Christopher Wren’s engraving of the lower side of the brain from Thomas Willis’s Cerebri Anatome, 1664

Brains are a lot like computers. Both transmit information, transform information (i.e., “solve problems”), store memories, and use circuits that require energy to achieve their functions. Unfortunately, unlike the computer you’re reading this on, we don’t have detailed schematics for the brain, and its “algorithms”— the step-by-step logical processes underlying its large-scale functions — are largely a black box. Simply put, we don’t know how the brain computes. In July, “Dynamics of the Off-Equilibrium Brain,” a virtual workshop led by SFI Professor David Wolpert and University of Pennsylvania Professor Vijay Balasubramanian, began to investigate new ways of understanding how the brain computes using newly developed ideas in thermodynamics and information theory.

Why thermodynamics and information theory? Brains must process tremendous amounts of information and do so while consuming resources like energy efficiently. “Your brain is amazingly more thermodynamically efficient than computers,” Wolpert says. Unlocking the relationship between energy and information in the brain could help researchers figure out how computation actually works. In particular, the workshop focused on the fact that the brain is not a static system, as classical theoretical frameworks often assume. Instead, it is an inherently dynamic system.

The workshop was held over two weeks with a daily talk and freeform discussions by Zoom. Attendees and speakers logged in from around the world to spend about three and a half hours each day talking about brains. Participants had backgrounds in neuroscience and physics, and spanned many career stages — their ages ranged from 18 to 80. Participants presented some new research, but dedicated much of their time to figuring out how to even formulate questions for future inquiry.

“Normal workshops and conferences just don't fit the bill — you come and report stuff you've already done,” says Balasubramanian. “I felt that this workshop was fundamentally different. The entire two weeks was about trying to figure out how to express new concepts that we didn't previously know how to formalize.”

One fundamental question discussed at the workshop: What exactly is computation in the brain? According to Balasubramanian, much of what classical neuroscience calls computation is actually communication — sending information from here to there. But as Wolpert says, “If all the brain did was transmit information accurately, you’d do well to scoop out all the goo in your skull and replace it with fiber optic”. Computation, on the other hand, requires transforming information.

That’s where non-equilibrium thermodynamics comes in. While all parts of the body spend energy synthesizing new proteins, the brain’s job is to compute. Determining constraints on the energy used to perform that computation could provide answers to questions such as why humans have as many neurons as we do — 86 billion, on average. Applying know-how from thermodynamics about noise and entropy, the measure of disorder in a system, could help formulate better theories about how the brain does its job.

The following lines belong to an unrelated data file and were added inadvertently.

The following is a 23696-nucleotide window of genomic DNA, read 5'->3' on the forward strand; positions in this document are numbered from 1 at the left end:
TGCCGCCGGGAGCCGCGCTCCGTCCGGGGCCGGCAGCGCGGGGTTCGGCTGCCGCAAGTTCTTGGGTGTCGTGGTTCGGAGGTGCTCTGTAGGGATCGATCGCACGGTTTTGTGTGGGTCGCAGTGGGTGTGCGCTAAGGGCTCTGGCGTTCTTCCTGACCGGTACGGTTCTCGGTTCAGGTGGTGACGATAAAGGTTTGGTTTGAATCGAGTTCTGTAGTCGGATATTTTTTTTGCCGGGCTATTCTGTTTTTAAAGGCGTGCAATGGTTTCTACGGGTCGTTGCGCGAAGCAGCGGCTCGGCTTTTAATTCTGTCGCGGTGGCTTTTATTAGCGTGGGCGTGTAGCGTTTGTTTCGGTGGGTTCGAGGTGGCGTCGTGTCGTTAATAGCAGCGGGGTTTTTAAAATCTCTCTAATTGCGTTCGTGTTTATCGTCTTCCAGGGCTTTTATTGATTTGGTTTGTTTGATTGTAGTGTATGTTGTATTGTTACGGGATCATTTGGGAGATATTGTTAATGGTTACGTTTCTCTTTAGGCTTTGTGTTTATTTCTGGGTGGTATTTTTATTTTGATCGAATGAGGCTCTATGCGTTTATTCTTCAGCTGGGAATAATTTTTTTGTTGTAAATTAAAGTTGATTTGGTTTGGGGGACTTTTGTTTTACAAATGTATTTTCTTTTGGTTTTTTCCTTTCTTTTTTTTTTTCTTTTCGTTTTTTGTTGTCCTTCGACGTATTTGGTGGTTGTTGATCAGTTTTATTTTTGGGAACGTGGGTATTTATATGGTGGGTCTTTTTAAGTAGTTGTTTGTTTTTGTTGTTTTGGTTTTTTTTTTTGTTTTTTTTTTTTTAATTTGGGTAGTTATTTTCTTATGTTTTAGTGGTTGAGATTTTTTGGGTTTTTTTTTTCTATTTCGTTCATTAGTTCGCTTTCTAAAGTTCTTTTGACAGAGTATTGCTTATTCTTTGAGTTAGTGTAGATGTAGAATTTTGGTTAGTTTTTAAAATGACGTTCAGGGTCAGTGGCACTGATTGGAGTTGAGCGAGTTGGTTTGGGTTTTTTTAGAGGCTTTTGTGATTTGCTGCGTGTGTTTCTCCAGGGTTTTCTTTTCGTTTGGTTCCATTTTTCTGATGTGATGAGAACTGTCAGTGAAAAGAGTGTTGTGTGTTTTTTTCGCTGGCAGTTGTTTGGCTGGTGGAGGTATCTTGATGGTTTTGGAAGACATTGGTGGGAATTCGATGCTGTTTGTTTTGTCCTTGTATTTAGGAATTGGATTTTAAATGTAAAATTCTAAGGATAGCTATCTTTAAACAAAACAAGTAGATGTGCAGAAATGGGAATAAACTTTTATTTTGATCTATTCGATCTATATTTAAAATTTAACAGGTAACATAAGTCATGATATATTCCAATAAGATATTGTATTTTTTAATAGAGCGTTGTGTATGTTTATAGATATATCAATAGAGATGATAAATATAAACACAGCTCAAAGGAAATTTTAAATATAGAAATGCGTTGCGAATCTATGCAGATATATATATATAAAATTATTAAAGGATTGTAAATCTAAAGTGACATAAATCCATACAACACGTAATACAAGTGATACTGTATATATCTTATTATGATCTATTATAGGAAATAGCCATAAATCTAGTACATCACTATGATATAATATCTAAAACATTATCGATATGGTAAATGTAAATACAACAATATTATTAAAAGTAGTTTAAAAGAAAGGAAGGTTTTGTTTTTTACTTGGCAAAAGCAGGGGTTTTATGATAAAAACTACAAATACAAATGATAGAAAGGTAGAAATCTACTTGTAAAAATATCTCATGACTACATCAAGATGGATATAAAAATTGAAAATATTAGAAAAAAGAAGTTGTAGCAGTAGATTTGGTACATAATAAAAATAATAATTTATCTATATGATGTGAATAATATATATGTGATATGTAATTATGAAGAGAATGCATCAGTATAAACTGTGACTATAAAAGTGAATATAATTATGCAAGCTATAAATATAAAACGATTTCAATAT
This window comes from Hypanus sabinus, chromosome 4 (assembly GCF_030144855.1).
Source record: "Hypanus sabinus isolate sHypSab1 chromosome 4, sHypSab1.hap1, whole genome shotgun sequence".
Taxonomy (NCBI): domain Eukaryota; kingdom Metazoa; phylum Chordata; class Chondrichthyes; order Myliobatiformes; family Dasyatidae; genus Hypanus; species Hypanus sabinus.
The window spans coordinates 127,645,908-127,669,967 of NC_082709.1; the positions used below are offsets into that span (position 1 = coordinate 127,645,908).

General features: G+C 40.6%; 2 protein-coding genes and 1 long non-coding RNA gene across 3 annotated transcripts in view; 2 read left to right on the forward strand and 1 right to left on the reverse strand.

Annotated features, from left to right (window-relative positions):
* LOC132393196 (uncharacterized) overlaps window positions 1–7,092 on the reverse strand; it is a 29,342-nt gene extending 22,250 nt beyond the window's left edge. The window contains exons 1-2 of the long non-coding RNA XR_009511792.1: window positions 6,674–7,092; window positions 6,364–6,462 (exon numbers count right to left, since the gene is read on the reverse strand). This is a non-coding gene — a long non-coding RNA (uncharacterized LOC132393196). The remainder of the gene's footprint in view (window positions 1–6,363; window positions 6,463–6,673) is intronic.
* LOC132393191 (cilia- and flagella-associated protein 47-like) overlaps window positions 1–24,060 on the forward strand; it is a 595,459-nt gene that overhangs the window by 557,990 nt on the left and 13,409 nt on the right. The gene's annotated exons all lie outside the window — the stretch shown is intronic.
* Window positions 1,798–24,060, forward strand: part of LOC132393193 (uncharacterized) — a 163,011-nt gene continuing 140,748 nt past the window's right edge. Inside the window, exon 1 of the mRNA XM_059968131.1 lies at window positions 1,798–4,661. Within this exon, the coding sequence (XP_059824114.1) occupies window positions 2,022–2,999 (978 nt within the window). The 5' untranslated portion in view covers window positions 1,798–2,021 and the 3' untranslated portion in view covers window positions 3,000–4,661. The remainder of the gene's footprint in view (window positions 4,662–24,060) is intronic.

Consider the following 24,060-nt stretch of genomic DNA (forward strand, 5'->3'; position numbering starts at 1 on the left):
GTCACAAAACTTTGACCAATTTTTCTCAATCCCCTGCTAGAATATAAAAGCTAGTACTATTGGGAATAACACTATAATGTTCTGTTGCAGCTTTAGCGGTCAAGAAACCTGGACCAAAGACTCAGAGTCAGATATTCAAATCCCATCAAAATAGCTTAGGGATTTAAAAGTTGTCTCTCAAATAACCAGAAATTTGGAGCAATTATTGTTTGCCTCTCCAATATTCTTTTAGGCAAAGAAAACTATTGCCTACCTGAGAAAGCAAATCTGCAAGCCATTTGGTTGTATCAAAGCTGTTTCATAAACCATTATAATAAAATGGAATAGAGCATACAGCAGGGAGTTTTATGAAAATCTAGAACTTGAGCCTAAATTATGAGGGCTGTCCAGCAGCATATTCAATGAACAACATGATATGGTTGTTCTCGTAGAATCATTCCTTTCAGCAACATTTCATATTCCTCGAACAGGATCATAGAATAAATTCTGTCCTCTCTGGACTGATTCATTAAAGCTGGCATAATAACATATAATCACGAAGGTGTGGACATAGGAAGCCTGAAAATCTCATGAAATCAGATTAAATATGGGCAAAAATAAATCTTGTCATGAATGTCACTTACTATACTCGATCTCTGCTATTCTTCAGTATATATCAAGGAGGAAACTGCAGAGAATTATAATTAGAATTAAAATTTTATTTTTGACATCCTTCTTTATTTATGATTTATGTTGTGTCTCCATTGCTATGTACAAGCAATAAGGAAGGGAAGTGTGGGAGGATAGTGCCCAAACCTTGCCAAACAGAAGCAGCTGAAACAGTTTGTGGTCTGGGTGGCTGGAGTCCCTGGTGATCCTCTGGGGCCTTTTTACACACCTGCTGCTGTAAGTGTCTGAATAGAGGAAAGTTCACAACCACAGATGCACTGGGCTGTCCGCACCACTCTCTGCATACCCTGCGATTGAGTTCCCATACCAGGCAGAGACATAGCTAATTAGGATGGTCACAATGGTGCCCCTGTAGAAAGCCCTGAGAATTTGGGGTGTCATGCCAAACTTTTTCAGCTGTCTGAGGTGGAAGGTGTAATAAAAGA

Another goal of the workshop was to delve more explicitly into the brain-computer analogy. Neuroscientists talk a lot about circuits at various scales, but the discussions often fall short of explaining holistically how the brain functions as a computer. “We have circuit diagrams of which brain areas talk to which brain areas, and what's going on within each brain area—but I challenge you to find one person on the planet who can explain to you in detail how your behaviors arise from those divisions,” Balasubramanian says.  By framing questions with additional computer science concepts like “architectures” — the rules which bridge the gap between hardware and software — and “algorithms,” he and Wolpert hope to push inquiry further.

Part of the reason classical neuroscience simply hasn’t been asking some of these questions is because tools to measure the activities of neurons have been limited, and hence the inquiry wasn’t feasible. Only recently have experimentalists been able to take data from large numbers of neurons at the same time. It’s at these scales, above individual neurons and below entire regions of the brain, that the processes are murkiest, and where the workshop’s participants centered their discussions.

Following the workshop, attendees have split off into smaller working groups to tackle problems raised during the sessions. They hope to eventually produce theories of the brain that experimentalists can check against reality.

Read more about the workshop, "Dynamics of the Off-Equilibrium Brian: Information Processing and Energy" (July 7-16, 2021)


[By Daniel Garisto]